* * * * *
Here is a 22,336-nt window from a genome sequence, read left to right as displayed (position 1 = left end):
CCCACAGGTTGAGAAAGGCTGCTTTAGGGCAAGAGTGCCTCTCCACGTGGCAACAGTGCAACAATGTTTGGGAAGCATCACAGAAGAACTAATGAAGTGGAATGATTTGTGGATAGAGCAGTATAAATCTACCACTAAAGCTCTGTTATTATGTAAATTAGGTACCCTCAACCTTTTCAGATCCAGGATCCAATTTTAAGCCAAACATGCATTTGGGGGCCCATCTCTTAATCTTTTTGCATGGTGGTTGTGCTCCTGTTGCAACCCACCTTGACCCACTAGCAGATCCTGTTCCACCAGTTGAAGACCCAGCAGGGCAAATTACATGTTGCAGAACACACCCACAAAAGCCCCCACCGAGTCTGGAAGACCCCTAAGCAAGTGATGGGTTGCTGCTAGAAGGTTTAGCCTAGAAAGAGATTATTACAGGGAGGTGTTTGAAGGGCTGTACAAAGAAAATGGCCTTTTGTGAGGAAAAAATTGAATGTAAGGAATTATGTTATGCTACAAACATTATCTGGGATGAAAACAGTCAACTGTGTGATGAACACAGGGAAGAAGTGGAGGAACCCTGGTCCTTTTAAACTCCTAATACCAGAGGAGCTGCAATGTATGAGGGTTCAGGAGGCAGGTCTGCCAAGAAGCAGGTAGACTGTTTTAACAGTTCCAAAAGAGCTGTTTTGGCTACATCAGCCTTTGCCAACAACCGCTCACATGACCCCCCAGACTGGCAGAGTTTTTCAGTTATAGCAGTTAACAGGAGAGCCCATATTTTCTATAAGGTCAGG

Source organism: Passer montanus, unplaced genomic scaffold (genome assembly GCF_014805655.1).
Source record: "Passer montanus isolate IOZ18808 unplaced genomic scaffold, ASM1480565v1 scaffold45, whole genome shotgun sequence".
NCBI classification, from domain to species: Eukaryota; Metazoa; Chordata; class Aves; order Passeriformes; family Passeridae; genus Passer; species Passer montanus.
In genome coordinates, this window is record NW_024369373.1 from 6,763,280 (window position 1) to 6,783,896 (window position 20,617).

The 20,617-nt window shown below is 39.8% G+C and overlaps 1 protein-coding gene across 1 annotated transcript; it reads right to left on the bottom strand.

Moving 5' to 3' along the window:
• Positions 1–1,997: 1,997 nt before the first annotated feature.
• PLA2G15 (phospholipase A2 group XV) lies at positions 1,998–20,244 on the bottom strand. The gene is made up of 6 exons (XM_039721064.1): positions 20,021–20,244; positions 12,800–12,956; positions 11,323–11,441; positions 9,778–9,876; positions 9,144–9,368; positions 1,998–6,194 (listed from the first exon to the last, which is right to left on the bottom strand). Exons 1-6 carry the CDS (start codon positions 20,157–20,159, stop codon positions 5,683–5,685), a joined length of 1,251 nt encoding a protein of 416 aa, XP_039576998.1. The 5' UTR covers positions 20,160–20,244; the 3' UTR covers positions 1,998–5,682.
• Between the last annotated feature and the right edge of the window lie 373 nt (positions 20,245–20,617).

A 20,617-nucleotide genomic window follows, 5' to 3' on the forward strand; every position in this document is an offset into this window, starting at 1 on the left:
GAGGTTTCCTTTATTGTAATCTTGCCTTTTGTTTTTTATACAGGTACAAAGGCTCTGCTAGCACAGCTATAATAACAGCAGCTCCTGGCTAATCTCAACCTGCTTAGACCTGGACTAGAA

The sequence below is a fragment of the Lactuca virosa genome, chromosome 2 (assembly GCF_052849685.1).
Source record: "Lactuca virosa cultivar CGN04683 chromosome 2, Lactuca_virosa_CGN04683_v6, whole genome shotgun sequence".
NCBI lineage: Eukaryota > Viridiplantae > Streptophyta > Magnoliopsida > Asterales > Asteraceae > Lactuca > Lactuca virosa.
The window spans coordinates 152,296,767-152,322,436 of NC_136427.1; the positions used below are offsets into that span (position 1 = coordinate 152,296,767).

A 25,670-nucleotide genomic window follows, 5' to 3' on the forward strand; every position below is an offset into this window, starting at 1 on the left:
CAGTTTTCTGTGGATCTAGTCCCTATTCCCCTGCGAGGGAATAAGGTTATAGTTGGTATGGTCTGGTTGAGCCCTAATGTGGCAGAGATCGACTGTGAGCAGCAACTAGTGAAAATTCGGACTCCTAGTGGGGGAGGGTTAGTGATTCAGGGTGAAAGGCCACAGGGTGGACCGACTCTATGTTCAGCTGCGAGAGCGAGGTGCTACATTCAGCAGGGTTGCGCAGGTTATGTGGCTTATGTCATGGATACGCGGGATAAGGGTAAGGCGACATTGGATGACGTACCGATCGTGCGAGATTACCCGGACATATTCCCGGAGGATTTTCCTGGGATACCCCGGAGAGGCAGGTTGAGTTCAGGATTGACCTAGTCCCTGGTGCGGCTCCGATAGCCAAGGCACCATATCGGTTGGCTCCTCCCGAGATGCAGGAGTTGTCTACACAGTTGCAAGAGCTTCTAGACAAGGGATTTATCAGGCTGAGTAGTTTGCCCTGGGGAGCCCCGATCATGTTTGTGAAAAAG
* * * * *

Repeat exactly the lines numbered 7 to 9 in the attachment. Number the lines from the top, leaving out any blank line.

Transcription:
The 20,617-nt window shown below is 39.8% G+C and overlaps 1 protein-coding gene across 1 annotated transcript; it reads right to left on the bottom strand.

Moving 5' to 3' along the window:
• Positions 1–1,997: 1,997 nt before the first annotated feature.